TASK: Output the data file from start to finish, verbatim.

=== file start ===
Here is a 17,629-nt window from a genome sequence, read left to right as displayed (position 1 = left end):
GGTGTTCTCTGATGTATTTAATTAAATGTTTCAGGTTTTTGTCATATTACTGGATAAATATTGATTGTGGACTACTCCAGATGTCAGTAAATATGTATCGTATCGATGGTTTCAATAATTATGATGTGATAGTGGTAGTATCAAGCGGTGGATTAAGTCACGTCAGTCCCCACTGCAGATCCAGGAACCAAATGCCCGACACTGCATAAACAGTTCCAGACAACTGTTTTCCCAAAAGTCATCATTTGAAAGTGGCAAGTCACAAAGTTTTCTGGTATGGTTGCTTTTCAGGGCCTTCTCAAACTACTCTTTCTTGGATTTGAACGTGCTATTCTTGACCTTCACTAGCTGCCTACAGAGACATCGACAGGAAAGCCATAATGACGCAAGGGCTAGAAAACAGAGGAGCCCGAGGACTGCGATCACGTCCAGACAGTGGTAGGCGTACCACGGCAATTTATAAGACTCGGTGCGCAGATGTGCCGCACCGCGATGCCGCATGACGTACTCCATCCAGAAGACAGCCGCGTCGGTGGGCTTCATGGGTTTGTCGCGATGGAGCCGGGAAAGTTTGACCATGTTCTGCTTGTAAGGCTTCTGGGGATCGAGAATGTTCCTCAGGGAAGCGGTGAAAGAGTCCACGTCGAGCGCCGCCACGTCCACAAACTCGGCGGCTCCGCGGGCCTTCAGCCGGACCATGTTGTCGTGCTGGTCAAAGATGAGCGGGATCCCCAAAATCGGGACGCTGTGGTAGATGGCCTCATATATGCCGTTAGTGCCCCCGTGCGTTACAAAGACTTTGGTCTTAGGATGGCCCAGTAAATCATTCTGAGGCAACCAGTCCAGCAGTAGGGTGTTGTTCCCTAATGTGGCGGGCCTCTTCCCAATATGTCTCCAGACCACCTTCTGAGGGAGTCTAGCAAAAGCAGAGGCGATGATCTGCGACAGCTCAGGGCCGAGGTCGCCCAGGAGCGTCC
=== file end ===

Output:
Here is a 17,629-nt window from a genome sequence, read left to right as displayed (position 1 = left end):
GGTGTTCTCTGATGTATTTAATTAAATGTTTCAGGTTTTTGTCATATTACTGGATAAATATTGATTGTGGACTACTCCAGATGTCAGTAAATATGTATCGTATCGATGGTTTCAATAATTATGATGTGATAGTGGTAGTATCAAGCGGTGGATTAAGTCACGTCAGTCCCCACTGCAGATCCAGGAACCAAATGCCCGACACTGCATAAACAGTTCCAGACAACTGTTTTCCCAAAAGTCATCATTTGAAAGTGGCAAGTCACAAAGTTTTCTGGTATGGTTGCTTTTCAGGGCCTTCTCAAACTACTCTTTCTTGGATTTGAACGTGCTATTCTTGACCTTCACTAGCTGCCTACAGAGACATCGACAGGAAAGCCATAATGACGCAAGGGCTAGAAAACAGAGGAGCCCGAGGACTGCGATCACGTCCAGACAGTGGTAGGCGTACCACGGCAATTTATAAGACTCGGTGCGCAGATGTGCCGCACCGCGATGCCGCATGACGTACTCCATCCAGAAGACAGCCGCGTCGGTGGGCTTCATGGGTTTGTCGCGATGGAGCCGGGAAAGTTTGACCATGTTCTGCTTGTAAGGCTTCTGGGGATCGAGAATGTTCCTCAGGGAAGCGGTGAAAGAGTCCACGTCGAGCGCCGCCACGTCCACAAACTCGGCGGCTCCGCGGGCCTTCAGCCGGACCATGTTGTCGTGCTGGTCAAAGATGAGCGGGATCCCCAAAATCGGGACGCTGTGGTAGATGGCCTCATATATGCCGTTAGTGCCCCCGTGCGTTACAAAGACTTTGGTCTTAGGATGGCCCAGTAAATCATTCTGAGGCAACCAGTCCAGCAGTAGGGTGTTGTTCCCTAATGTGGCGGGCCTCTTCCCAATATGTCTCCAGACCACCTTCTGAGGGAGTCTAGCAAAAGCAGAGGCGATGATCTGCGACAGCTCAGGGCCGAGGTCGCCCAGGAGCGTCC